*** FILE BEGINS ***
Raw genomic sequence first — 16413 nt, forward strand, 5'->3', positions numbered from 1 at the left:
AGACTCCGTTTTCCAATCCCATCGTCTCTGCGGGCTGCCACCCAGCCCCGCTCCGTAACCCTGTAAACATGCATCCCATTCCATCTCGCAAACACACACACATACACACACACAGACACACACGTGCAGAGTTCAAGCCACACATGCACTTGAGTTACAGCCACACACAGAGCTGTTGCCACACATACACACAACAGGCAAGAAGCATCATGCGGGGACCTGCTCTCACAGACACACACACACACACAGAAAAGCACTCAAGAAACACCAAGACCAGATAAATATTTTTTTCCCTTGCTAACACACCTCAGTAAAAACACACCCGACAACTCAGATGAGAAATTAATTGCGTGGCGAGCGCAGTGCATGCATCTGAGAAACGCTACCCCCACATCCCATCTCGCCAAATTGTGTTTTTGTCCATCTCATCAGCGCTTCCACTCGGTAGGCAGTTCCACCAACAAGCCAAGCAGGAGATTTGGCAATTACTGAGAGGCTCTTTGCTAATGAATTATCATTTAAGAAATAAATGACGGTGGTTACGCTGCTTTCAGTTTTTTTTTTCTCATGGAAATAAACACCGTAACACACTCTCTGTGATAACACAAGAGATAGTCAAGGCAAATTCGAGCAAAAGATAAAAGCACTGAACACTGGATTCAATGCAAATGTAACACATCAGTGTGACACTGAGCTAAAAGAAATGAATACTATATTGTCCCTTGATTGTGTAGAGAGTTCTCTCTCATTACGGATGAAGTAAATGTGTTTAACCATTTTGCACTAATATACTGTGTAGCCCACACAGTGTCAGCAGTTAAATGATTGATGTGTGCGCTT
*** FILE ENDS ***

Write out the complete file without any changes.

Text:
Raw genomic sequence first — 16413 nt, forward strand, 5'->3', positions numbered from 1 at the left:
AGACTCCGTTTTCCAATCCCATCGTCTCTGCGGGCTGCCACCCAGCCCCGCTCCGTAACCCTGTAAACATGCATCCCATTCCATCTCGCAAACACACACACATACACACACACAGACACACACGTGCAGAGTTCAAGCCACACATGCACTTGAGTTACAGCCACACACAGAGCTGTTGCCACACATACACACAACAGGCAAGAAGCATCATGCGGGGACCTGCTCTCACAGACACACACACACACACAGAAAAGCACTCAAGAAACACCAAGACCAGATAAATATTTTTTTCCCTTGCTAACACACCTCAGTAAAAACACACCCGACAACTCAGATGAGAAATTAATTGCGTGGCGAGCGCAGTGCATGCATCTGAGAAACGCTACCCCCACATCCCATCTCGCCAAATTGTGTTTTTGTCCATCTCATCAGCGCTTCCACTCGGTAGGCAGTTCCACCAACAAGCCAAGCAGGAGATTTGGCAATTACTGAGAGGCTCTTTGCTAATGAATTATCATTTAAGAAATAAATGACGGTGGTTACGCTGCTTTCAGTTTTTTTTTTCTCATGGAAATAAACACCGTAACACACTCTCTGTGATAACACAAGAGATAGTCAAGGCAAATTCGAGCAAAAGATAAAAGCACTGAACACTGGATTCAATGCAAATGTAACACATCAGTGTGACACTGAGCTAAAAGAAATGAATACTATATTGTCCCTTGATTGTGTAGAGAGTTCTCTCTCATTACGGATGAAGTAAATGTGTTTAACCATTTTGCACTAATATACTGTGTAGCCCACACAGTGTCAGCAGTTAAATGATTGATGTGTGCGCTT